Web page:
Conservation for the Birds—and Habitat
The Cactus Wren is the largest member of the wren family in North America. As their name implies, they rely on cactus for nesting, foraging, and protection. Unlike most other birds, cactus wrens use nests year round for roosting (sleeping); they build a covered, football-shaped nest with grasses and other vegetation. If you are lucky enough to live in an area with cactus wrens, you might hear their strident song that sounds like a sewing machine.
Cactus wrens are fairly common in the desert, however, in southern California they are declining because they rely on a very unique and rare habitat—cactus scrub. There are several small populations of coastal cactus wren in San Diego, Orange, Riverside, Los Angeles, and Ventura Counties, but they are becoming more and more isolated from each other because of urbanization and habitat loss.
Population isolation can be a problem because of decreased genetic diversity, which can lead to decreased disease resistance, problems caused by inbreeding, and increased susceptibility to catastrophic events (like wildland fires). Basically, all of a species’ eggs end up in just a few baskets—no pun intended.
In 2007, the Witch Creek Fire damaged much of the cactus scrub habitat at the Safari Park’s 900-acre biodiversity reserve and throughout San Pasqual Valley. In some areas natural recovery of the cactus has been suppressed by competition with exotic plants. As such, active restoration is needed to assist habitat recovery; however, little is known about the coastal cactus wren and its habitat needs or best practices for restoring cactus scrub habitat.
Therefore, researchers at the San Diego Zoo Institute for Conservation Research are working to restore cactus scrub habitat in an experimental framework, while monitoring cactus wren abundance, distribution, survivorship, and productivity over the next five years to investigate cactus wren habitat requirements and their response to restoration.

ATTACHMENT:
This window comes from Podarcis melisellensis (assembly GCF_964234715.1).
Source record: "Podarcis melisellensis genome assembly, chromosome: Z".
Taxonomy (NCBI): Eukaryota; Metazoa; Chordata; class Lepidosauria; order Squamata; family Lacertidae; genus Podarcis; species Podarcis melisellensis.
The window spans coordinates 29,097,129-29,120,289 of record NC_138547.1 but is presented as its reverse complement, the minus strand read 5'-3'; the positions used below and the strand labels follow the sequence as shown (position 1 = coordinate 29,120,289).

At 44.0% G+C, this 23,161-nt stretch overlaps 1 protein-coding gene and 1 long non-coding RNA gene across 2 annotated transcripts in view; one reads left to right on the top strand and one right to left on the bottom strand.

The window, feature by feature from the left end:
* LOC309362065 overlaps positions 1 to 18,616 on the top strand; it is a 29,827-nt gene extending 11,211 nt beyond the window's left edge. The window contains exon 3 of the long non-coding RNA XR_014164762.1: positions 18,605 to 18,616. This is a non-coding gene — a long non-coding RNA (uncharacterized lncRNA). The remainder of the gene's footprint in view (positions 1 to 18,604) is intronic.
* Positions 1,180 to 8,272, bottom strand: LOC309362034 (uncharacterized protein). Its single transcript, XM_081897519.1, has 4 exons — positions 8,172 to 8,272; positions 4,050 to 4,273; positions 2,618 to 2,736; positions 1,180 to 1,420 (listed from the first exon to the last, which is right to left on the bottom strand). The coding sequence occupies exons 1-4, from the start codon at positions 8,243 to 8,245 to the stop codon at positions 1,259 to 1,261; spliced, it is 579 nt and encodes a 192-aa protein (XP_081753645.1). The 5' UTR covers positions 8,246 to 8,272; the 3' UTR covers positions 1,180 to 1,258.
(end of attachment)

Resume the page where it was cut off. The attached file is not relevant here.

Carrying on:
This past year, Institute researchers have been busy restoring habitat and monitoring the cactus wren population on the reserve. In the winter, teams of volunteers helped to plant a total of 2250 cacti across 15 acres as part of the three year restoration phase of the project. Meanwhile, researchers carefully traversed cactus covered hillsides to complete a series of surveys that revealed a population of about 63 coastal cactus wrens living within the Safari Park’s reserve, confirming that the reserve is one of the last remaining strongholds for cactus wrens in San Diego County.
The Institute is also collaborating with USGS and the Nature Reserve of Orange County to color band and collect genetic material from the birds. The color bands will help researchers monitor the birds’ abundance, distribution and survivorship, and feathers collected during the banding will contribute to ongoing genetics research investigating the impacts of habitat fragmentation. Furthermore, researchers are also working to set-up an acoustic monitoring program in which will contribute to a better understanding of the birds’ behavior.
Several ongoing studies throughout southern California are focusing on habitat restoration and understanding population dynamics of the coastal cactus wren. Through the Coastal Cactus Wren Working Group, the Institute for Conservation Research is collaborating with the leaders of these projects to ensure the continued survival of cactus wrens in coastal southern California.